The Atlas will be a great advocacy tool. It will position your country in relation to others in the world as to the level of access to and availability of palliative care services. It provides information around hospice and palliative care by diagnoses. The Atlas demonstrates the World Health Organization’s recognition of and commitment to palliative care. The information contained in the Atlas is essential to know whether your country is well served or under-served with regard to palliative care resources.
Who could use the Atlas?
- World Health Organization (WHO) Executive Board members in informing their decisions on palliative care. A report from the WHO to the Executive Board, which was key in drafting the recently adopted resolution: ‘Strengthening of palliative care as a component of integrated treatment within the continuum of care’, mainly uses information from the Atlas.
- Bilateral/multilateral agencies including USAID, DFID, Global Fund, the World Bank
- Countries at the World Health Assembly to be held in May this year
- National level hospice palliative care associations and champions
- Champions in lower-income countries
- Major foundations
Local and individuals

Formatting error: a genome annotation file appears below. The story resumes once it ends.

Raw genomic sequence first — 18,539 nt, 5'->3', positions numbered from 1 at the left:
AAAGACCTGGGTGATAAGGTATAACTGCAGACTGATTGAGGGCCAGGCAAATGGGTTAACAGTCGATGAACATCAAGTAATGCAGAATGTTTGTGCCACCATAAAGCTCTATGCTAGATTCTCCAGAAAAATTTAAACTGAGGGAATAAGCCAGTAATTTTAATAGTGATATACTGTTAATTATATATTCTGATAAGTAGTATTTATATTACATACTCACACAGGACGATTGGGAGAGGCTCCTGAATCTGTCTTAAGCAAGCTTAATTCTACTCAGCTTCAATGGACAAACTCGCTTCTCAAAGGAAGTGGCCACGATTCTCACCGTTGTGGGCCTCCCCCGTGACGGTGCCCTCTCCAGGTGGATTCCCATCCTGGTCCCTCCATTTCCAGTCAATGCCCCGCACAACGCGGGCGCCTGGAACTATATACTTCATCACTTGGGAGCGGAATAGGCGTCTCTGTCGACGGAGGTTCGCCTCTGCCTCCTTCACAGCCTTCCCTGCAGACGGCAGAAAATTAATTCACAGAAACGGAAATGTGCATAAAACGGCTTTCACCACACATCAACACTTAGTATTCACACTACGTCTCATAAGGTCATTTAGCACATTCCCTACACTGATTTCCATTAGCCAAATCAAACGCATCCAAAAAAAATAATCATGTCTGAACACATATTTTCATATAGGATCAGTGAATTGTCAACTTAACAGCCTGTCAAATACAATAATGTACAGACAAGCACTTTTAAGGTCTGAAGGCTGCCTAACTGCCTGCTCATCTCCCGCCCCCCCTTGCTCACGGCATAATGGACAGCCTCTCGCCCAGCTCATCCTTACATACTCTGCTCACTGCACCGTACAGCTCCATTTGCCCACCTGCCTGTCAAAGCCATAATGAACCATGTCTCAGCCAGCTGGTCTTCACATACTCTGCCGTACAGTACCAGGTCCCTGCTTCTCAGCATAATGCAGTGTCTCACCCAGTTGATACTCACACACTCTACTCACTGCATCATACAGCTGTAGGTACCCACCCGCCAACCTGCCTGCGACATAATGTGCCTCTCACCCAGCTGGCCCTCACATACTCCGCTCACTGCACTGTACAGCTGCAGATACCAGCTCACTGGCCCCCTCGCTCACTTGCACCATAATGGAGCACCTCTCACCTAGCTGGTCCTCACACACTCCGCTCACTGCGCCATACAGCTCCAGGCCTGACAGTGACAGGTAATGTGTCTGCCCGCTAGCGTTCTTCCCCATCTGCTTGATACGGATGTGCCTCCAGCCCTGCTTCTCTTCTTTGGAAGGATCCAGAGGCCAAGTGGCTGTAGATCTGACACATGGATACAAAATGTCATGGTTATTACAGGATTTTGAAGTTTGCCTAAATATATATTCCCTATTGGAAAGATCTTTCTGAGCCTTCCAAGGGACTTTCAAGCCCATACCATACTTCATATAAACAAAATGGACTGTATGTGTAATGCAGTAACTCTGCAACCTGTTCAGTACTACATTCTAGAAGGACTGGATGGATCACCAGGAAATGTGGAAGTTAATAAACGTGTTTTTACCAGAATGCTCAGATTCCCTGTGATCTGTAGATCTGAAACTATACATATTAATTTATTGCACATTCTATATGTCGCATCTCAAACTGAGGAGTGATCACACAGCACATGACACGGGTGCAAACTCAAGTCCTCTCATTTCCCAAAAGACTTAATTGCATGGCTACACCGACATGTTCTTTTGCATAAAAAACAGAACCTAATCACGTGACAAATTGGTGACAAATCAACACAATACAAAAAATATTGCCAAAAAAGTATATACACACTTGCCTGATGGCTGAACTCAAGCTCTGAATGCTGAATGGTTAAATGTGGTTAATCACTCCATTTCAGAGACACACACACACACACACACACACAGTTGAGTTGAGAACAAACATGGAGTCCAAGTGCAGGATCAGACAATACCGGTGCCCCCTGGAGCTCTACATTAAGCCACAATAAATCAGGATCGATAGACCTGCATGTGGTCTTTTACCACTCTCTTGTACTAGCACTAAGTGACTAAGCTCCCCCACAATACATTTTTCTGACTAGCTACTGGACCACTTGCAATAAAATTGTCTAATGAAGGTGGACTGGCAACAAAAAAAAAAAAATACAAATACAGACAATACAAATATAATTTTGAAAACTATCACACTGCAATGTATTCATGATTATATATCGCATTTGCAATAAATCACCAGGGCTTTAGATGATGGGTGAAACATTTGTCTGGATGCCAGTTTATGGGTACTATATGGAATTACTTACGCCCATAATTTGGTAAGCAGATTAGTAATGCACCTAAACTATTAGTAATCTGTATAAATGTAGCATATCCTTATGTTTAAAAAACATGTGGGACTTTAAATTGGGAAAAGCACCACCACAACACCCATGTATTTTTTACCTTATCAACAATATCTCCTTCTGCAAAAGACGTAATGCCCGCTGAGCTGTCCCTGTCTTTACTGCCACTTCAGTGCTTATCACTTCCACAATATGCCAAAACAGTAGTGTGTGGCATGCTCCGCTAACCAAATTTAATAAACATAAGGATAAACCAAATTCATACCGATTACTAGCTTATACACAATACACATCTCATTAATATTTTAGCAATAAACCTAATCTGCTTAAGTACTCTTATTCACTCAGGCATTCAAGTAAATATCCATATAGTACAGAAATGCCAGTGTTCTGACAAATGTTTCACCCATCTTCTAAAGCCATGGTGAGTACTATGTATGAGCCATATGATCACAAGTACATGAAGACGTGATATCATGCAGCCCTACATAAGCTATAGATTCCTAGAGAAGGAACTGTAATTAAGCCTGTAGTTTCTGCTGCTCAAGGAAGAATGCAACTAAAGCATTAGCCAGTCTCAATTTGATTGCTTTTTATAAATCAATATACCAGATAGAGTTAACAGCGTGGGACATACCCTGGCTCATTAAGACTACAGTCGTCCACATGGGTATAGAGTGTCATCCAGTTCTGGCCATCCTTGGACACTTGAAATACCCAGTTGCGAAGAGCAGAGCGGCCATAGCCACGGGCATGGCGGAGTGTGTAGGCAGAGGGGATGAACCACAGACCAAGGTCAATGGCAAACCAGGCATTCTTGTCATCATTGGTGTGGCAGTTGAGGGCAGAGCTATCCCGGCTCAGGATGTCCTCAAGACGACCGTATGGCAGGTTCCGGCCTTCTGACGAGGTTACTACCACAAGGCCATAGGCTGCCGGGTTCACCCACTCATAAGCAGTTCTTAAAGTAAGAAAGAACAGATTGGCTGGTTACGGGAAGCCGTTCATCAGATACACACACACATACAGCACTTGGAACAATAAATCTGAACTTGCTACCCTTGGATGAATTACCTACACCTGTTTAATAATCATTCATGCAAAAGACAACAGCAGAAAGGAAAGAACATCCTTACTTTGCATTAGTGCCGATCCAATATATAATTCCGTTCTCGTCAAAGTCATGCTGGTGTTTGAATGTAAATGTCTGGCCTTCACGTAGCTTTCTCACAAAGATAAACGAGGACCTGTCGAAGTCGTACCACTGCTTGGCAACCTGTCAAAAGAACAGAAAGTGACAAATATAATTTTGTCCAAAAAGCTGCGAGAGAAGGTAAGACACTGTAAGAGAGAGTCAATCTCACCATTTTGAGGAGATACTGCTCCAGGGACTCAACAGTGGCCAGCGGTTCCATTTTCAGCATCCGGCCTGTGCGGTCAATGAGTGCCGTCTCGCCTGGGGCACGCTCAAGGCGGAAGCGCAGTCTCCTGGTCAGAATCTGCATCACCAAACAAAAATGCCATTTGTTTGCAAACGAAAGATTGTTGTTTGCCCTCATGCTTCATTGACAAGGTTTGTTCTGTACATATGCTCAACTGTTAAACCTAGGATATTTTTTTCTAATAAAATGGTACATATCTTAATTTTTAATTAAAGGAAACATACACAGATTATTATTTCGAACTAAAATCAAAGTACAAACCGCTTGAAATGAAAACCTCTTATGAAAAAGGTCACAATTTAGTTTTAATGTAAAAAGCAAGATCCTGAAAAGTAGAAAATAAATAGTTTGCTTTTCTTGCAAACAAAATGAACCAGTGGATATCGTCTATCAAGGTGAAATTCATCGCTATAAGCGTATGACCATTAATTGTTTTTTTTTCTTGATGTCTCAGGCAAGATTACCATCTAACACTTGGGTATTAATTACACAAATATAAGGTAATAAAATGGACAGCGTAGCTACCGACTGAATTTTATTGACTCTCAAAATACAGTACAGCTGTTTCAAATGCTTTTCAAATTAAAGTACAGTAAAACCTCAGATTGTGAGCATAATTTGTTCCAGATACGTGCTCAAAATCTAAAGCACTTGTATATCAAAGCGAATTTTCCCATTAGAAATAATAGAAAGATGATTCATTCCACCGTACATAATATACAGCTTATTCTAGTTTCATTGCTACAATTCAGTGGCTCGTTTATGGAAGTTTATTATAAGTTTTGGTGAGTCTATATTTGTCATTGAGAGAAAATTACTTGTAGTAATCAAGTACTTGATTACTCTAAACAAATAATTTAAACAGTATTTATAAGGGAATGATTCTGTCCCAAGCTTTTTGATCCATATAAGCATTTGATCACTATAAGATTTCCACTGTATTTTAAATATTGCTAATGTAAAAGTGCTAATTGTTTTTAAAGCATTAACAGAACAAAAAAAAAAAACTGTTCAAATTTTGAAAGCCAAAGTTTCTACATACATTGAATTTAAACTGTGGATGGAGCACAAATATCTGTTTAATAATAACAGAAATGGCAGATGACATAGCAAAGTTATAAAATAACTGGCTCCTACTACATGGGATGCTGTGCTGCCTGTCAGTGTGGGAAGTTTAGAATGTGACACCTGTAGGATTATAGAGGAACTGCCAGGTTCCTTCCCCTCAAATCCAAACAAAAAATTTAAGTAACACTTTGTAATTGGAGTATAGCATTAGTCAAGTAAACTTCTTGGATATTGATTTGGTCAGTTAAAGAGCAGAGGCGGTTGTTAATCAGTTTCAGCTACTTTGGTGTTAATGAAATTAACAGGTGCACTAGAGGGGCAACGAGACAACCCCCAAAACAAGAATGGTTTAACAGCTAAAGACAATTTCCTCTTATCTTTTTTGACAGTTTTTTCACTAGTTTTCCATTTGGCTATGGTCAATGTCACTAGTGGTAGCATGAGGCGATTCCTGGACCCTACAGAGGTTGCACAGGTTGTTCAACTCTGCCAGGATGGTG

- Local hospice palliative care providers
- Educators in health care, including deans of medical schools and nursing departments.
How can you, as palliative care advocates, use this information?
- When visiting government officials to make the case for hospice and palliative care programs and services
- When advocating for expansion of programs and services
- To bring attention and understanding to the work that you do in hospice and palliative care
- To justify grants and applications specific to hospice and palliative care
- To support the instituting of palliative care as a specialization in higher education institutions
- To help you in developing your key messages.
So if you are a health care planner, hospice palliative care professional or volunteer, government official in charge of health, or involved in an NGO or group that advocates for health care for specific groups, including breast health, cancer as well as HIV, TB and children’s palliative care, look out for the release of the Global Atlas, and be sure to use this important document to advocate for palliative care, wherever you are.